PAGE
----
How does the rest of the world cater for this ?
I think the issue is that you asked Yanmar a question that they interpreted to mean you needed to have the mounts "officially certified" as part of your inspection
. The other way to look at it is the inspector posed a question and he obviously didn't know the answer. He looked at it and he still didn't know. I'm not sure a bunch of forum members that never saw the boat will know any more.
It is possible the mounts will handle a total rollover but that does not speak to if the mounts could be disconnected from the boat. The mounts themselves would not have to fail. The mountings could be perfectly connected to engine with no damage yet not connected to the boat. It's a huge difference even if the result would be effectively the same. It's also possible that the hull
could break up and the engine would go to the deep still attached to a piece of the hull
. That result in this narrow context is preferable but not in the overall goal of vessel integrity.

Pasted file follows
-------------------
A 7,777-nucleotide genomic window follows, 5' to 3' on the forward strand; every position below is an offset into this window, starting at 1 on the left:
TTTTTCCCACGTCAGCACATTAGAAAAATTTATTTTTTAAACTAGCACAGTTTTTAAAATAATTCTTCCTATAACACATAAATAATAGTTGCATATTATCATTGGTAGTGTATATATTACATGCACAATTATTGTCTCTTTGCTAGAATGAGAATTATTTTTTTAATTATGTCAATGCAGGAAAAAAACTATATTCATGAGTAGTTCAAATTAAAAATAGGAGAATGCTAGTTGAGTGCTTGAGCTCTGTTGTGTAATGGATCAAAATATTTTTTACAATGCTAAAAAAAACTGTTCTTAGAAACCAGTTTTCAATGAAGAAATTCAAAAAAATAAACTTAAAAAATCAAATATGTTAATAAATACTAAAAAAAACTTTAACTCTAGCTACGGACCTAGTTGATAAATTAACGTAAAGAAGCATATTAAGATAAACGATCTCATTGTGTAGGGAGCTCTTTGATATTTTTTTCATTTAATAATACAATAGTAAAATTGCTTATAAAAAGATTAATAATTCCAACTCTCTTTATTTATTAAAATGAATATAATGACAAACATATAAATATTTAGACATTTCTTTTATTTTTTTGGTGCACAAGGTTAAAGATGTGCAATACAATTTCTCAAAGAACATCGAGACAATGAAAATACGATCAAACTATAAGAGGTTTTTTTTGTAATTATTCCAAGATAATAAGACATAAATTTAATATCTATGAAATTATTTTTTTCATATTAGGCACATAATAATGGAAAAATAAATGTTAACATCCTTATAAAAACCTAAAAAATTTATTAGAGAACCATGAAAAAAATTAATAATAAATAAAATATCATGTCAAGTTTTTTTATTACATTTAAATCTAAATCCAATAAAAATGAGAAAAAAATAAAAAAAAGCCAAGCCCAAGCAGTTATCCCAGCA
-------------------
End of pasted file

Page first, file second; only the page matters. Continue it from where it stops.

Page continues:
I think it would be fair to say Yanmar has no intention of providing "certification" as to the ability of their engine to be held in place by another companies method of installing the mounts. It is unfair to ask them. You got what I would expect to be the answer - they can't know if the mounts will secure the engine in a knockdown.
Just how hard do you expect to be knocked? I would venture you could easily soak the masthead without the engine coming loose. The possibilities for everything else in the boat including the crew are pretty much limitless. Going keel
up with a rogue wave
smashing on top of you might not matter if the engine is held in place since the boat might not still be there either.